SHA1 Fingerprint=2F:15:D5:FD:D9:0D:5A:FF:A7:C2:1D:C6:EA:E1:73:2C:D1:6D:E0:A2
chain.1:
subject= /C=US/O=Let's Encrypt/CN=Let's Encrypt Authority X3
notBefore=Mar 17 16:40:46 2016 GMT
notAfter=Mar 17 16:40:46 2021 GMT
issuer= /O=Digital Signature Trust Co./CN=DST Root CA X3
SHA1 Fingerprint=E6:A3:B4:5B:06:2D:50:9B:33:82:28:2D:19:6E:FE:97:D5:95:6C:CB
dstx3:
subject= /O=Digital Signature Trust Co./CN=DST Root CA X3
notBefore=Sep 30 21:12:19 2000 GMT
notAfter=Sep 30 14:01:15 2021 GMT
issuer= /O=Digital Signature Trust Co./CN=DST Root CA X3
SHA1 Fingerprint=DA:C9:02:4F:54:D8:F6:DF:94:93:5F:B1:73:26:38:CA:6A:D7:7C:13
$ openssl verify -show_chain -untrusted chain.1 -CAfile dstx3 chain.0
chain.0: OK
Chain:
depth=0: CN = *.stackexchange.com (untrusted)
depth=1: C = US, O = Let's Encrypt, CN = Let's Encrypt Authority X3 (untrusted)
depth=2: O = Digital Signature Trust Co., CN = DST Root CA X3
$
$ openssl req -newkey rsa:2048 -keyout myca.key -nodes -x509 -subj "/C=AQ/O=Dave's Bait and Certs" -out myca.crt
Generating a RSA private key
..............+++++
................................................................................................+++++
writing new private key to 'myca.key'
-----
$ cat se230737ResignImedCert.java
//nopackage
import java.io.*;
import java.math.BigInteger;
import java.security.PrivateKey;

import org.bouncycastle.asn1.ASN1ObjectIdentifier;
import org.bouncycastle.asn1.pkcs.PrivateKeyInfo;
import org.bouncycastle.asn1.x509.Extension;
import org.bouncycastle.asn1.x509.Extensions;
import org.bouncycastle.cert.X509CertificateHolder;
import org.bouncycastle.cert.X509v3CertificateBuilder;
import org.bouncycastle.openssl.PEMParser;
import org.bouncycastle.openssl.jcajce.JcaPEMKeyConverter;
import org.bouncycastle.operator.jcajce.JcaContentSignerBuilder;
import org.bouncycastle.util.io.pem.*;

public class se230737ResignImedCert {
        @SuppressWarnings("resource")
        public static void main (String[] args) throws Exception {
                // cacertfile cakeyfile imedcertfile outputfile [serial?timestamp]
                X509CertificateHolder cacert = (X509CertificateHolder) new PEMParser(new FileReader(args[0])).readObject();
                // unencrypted privatekey; better use encrypted with JcaPEMDecryptorBuilder etc.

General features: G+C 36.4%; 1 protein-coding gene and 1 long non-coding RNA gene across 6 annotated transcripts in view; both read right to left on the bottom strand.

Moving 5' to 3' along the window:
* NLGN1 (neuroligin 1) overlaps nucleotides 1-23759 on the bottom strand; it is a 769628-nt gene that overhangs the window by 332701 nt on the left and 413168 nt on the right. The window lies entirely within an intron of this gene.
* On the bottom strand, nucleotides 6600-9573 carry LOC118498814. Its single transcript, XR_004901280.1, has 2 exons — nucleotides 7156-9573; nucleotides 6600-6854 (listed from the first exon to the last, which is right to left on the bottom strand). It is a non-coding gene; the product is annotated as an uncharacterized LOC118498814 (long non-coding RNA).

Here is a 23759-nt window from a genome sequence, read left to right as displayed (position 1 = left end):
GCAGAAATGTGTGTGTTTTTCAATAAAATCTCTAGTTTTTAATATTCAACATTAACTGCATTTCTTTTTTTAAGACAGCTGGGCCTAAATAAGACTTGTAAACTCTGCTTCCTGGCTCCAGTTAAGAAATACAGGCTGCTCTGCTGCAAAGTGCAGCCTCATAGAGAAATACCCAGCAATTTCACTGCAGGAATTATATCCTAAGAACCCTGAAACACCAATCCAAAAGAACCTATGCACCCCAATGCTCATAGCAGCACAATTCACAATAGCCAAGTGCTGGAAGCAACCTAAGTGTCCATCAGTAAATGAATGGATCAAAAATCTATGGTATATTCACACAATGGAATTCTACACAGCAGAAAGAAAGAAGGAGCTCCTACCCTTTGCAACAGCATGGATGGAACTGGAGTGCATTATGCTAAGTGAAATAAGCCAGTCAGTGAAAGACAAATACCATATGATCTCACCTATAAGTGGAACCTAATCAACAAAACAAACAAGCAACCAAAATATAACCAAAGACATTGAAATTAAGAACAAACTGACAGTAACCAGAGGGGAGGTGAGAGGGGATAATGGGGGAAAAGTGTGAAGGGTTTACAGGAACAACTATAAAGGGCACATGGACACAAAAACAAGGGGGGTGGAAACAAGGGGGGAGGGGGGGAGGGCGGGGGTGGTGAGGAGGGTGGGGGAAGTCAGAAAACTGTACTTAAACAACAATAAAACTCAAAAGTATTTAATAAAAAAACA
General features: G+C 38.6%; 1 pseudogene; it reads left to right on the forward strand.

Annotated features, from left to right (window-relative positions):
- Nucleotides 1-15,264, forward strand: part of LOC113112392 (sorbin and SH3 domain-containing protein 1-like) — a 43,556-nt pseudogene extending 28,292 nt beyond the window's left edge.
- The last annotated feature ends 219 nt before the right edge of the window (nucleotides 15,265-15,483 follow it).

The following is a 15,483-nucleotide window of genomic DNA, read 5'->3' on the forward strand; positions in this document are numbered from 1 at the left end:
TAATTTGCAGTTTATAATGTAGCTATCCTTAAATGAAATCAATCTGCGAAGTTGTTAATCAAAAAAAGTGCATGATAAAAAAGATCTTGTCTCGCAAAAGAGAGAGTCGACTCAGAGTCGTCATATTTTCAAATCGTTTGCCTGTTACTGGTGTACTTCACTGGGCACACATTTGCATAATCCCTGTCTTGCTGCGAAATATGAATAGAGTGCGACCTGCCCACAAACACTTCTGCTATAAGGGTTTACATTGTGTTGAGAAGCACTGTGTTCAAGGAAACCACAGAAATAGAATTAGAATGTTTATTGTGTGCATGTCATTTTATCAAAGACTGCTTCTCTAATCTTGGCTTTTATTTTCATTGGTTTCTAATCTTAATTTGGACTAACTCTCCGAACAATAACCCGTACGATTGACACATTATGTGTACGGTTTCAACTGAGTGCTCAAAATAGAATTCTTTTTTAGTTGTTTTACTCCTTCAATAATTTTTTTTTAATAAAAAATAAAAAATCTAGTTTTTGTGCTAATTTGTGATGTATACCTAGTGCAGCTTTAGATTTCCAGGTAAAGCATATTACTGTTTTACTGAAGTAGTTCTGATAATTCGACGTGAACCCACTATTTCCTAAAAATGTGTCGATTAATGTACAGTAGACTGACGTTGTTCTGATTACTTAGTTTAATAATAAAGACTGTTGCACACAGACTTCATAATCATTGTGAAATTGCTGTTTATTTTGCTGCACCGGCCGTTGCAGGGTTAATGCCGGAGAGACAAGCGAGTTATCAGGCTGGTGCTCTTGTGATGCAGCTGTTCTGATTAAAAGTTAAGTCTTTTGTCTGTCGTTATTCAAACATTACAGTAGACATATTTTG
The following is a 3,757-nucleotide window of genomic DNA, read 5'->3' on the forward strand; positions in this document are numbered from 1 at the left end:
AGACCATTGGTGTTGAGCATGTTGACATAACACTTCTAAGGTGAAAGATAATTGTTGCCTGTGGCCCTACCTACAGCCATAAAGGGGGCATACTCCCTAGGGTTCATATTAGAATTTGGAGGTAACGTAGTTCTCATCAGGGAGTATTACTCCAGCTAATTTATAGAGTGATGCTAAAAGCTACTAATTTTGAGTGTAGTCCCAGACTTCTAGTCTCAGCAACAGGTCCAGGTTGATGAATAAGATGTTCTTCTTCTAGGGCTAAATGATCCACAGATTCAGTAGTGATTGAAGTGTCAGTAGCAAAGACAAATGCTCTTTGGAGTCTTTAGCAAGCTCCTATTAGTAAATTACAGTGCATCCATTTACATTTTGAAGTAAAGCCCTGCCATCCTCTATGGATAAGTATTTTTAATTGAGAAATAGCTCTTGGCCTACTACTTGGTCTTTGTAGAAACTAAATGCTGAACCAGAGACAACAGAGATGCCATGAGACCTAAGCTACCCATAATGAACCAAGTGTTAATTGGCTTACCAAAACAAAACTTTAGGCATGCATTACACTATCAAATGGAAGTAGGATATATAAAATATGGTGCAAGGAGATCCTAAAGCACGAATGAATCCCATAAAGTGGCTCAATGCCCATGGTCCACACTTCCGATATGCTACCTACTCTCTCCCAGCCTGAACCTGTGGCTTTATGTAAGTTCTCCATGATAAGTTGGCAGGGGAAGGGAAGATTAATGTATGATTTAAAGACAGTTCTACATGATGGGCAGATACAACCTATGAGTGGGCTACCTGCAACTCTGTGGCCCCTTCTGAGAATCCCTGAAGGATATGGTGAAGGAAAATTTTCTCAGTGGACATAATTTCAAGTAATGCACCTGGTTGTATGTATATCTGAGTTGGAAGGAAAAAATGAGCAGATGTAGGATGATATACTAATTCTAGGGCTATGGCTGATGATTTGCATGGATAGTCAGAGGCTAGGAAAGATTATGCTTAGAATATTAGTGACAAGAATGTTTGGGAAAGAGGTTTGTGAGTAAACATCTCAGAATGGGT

PrivateKeyInfo cakeyi = (PrivateKeyInfo) new PEMParser(new FileReader(args[1])).readObject();
                PrivateKey cakey = new JcaPEMKeyConverter ().getPrivateKey(cakeyi);
                X509CertificateHolder imcert = (X509CertificateHolder) new PEMParser(new FileReader(args[2])).readObject();
                BigInteger serial = args.length>4? new BigInteger(args[4]): BigInteger.valueOf(System.currentTimeMillis()/1000);

                X509v3CertificateBuilder build = new X509v3CertificateBuilder (cacert.getSubject(), serial, 
                               imcert.getNotBefore(), imcert.getNotAfter(), imcert.getSubject(), imcert.getSubjectPublicKeyInfo());
                Extensions exts = imcert.getExtensions();
                for( ASN1ObjectIdentifier oid : exts.getExtensionOIDs() ){
                        if( oid.equals(Extension.authorityKeyIdentifier)
                                        || oid.equals(Extension.authorityInfoAccess)
                                        || oid.equals(Extension.cRLDistributionPoints)
                                        || oid.equals(Extension.certificatePolicies) )
                                ; // discard; might better replace, or even understand policies
                        else build.addExtension(exts.getExtension(oid));
                }
                X509CertificateHolder newcert = build.build(new JcaContentSignerBuilder("SHA256withRSA").build(cakey));
                try( PemWriter w = new PemWriter(new FileWriter(args[3])) ){
                        w.writeObject(new PemObject ("CERTIFICATE", newcert.getEncoded()));
                }
        }
}
$ javac -cp bcprov160.jar:bcpkix160.jar se230737ResignImedCert.java
$ java -cp .:bcprov160.jar:bcpkix160.jar se230737ResignImedCert myca.crt myca.key chain.1 imnew
$ openssl x509 <imnew -noout -subject -dates -issuer -fingerprint
subject=C = US, O = Let's Encrypt, CN = Let's Encrypt Authority X3
notBefore=Mar 17 16:40:46 2016 GMT
notAfter=Mar 17 16:40:46 2021 GMT
issuer=C = AQ, O = Dave's Bait and Certs
SHA1 Fingerprint=EC:FF:43:F8:8A:90:78:57:3B:5A:B5:69:9E:4B:A8:8F:21:F9:5F:74
$ openssl verify -show_chain -untrusted imnew -CAfile myca.crt chain.0
chain.0: OK
Chain:
depth=0: CN = *.stackexchange.com (untrusted)
depth=1: C = US, O = Let's Encrypt, CN = Let's Encrypt Authority X3 (untrusted)
depth=2: C = AQ, O = Dave's Bait and Certs

However, whether your client(s) will use this instead of the 'real' intermediate which should be sent by e.g. the TLS server is a different question that depends on a lot of details missing from your question.